nuclei are related bodies of theory and research which are cited as they elaborate or clarify terms or as they establish additional connections between terms. For instance, definitions for the terms noise, ambiguity, equivocation, and uncertainty have become muddled through both terminological and conceptual diversity. In the discussion of the first cluster of terms, carefully drawn distinctions are made in this thesis between.the four terms. These distinctions are developed through a discussion of the representative literature. Moreover, once the distinctions are drawn, the term equivocation is expounded further through a rhetorical "equivocation fal lacy11 example (Ferguson, 1.9 91 ) _and through the development of Senge's Vision/Current Gap concept (1990). Not all terms have their roots in the literature. Some are of my own invention. Included among these are 11source-specific11 and "source-nonspecific equivocations." Also, the definition for 11pattern" discussed at the end of Chapter 2 was drawn exclusively for its utility in clarifying Chapter 3 ideas. Unless specifically cited, definitions should be construed as derived by me for the thesis. Chapter 3 consists of five sections. Together, these five sections form the theoretical exploration of the 24


thesis. Chapter 3 applies the concepts grounded in the literature and presented in Chapter 2 to the communication activity known as recursive inquiry and extends these concepts. Chapter 3 presents the discussion intended to explore answers to the questions listed earlier. These five sections may .be summarized as follows: 1) A discussion of Blaine Goss's Information/Noise Ratio (1989) will open the chapter. From this Ratio, a formal relationship will be derived that links the relationships between Information, and Meaning together. A discussion of the implications of this relationship will follow. 2) The term Pattern will be introduced to describe the behavioral change that resuits from a receiver res to a new meaning. In conjunction with this term, a consideratio.n of Moire Phenomena and the attributes of patterns combining with other patterns to form new patterns will be applied to the recursive inquiry. 3) Peter Senge's (1990) Vision/Current Reality Gap Metaphor will be introduced and from it, an Equivocation Gap will be identified to provide a metaphor appropriate to an understanding of how the recursive inquiry may be linked to enactment of the environment. 25


4) Using a context of collaboration activity, Level II and Level III communication activity will be examined in an effort to distinguish differences between these two levels. The recursLve inquiry will be shown to be an example of Level III activity. 5) The discussion of Level III Patterns of Learning will conclude with an examination of the implications of the recursive inquiry to Level III Learning. The recursive inquiry will be shown to be the generalizable activity by which meaning is created within this advanced learning level. The recursive inquiry will be prbposed as a viable activity for creating meaning out of highly ambiguous or equivocal messages and, hence, highly complex matters. Chapter 4 concludes this thesis and explores possible inquiries which for testing the validity of the ideas presented and which seem of value to already existing and to new arenas of investigation. Chapter 4 begins with two observations and three cautions about the recursive inquiry which need to be considered. The observations remind us that the recursive inquiry is an activity that does not require advanced educational training and that the recursive inquiry 26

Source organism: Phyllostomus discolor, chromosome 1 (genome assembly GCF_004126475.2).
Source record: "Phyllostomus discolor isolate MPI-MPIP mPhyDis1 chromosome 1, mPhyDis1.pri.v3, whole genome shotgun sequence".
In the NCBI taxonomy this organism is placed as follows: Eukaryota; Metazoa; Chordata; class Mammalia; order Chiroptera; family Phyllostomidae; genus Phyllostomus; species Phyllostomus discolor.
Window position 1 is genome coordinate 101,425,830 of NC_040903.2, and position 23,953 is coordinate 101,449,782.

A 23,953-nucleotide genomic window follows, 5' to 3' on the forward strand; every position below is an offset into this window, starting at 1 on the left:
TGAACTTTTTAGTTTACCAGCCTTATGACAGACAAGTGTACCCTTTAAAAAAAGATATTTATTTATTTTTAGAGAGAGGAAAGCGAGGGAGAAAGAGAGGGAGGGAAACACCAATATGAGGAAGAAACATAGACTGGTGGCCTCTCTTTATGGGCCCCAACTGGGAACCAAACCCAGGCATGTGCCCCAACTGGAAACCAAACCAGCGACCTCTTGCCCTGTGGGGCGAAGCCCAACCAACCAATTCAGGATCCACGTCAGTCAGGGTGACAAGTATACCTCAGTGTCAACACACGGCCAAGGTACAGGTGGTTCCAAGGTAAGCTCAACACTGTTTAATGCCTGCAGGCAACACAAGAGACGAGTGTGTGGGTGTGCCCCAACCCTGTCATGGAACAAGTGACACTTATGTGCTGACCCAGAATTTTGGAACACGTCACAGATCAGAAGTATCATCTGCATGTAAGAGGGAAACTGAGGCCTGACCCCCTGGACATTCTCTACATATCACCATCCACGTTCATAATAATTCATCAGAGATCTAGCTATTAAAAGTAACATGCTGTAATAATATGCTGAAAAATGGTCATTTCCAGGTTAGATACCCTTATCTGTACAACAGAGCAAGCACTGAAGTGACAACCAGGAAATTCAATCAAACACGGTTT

is extremely sensitive to self-interest and will be undermined by self-interest. The three cautions cover issues of morality and ethics, the propensity to lower expectations when the recursive activity becomes more difficult, and the very real matter of disenfranchised individuals unable to participate in the inquiry. The largest portion of Chapter 4 explores heuristic possibilities resulting from the theme of this thesis. Four areas of communication theory are reviewed: 1) Constructionism, 2) Social Cognition, 3) Transformative Leadership, and 4) the Logical Categories of Learning. Thereafter, questions and thoughts will be expltired within the contexts of Intrapersonal and Interpersonal Communication. The chapter will conclude .with questions and thoughts applying to matters of patterns and mega-patterns, Organizational Learning, and Metaphysics. 27